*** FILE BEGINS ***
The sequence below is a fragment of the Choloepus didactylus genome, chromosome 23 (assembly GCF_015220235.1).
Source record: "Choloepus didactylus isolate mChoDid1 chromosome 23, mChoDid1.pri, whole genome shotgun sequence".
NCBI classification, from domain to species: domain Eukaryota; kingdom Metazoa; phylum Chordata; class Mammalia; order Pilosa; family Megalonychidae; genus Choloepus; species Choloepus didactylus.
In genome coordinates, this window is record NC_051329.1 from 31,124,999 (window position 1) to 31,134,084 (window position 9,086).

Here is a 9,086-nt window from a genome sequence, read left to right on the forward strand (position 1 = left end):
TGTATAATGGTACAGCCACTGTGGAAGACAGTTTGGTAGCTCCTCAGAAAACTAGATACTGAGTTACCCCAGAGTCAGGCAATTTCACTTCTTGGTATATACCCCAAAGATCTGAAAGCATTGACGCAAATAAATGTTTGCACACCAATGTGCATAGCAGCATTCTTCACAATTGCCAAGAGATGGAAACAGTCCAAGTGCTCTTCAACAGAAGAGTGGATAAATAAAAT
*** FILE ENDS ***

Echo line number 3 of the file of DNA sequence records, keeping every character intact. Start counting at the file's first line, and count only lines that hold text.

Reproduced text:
NCBI classification, from domain to species: domain Eukaryota; kingdom Metazoa; phylum Chordata; class Mammalia; order Pilosa; family Megalonychidae; genus Choloepus; species Choloepus didactylus.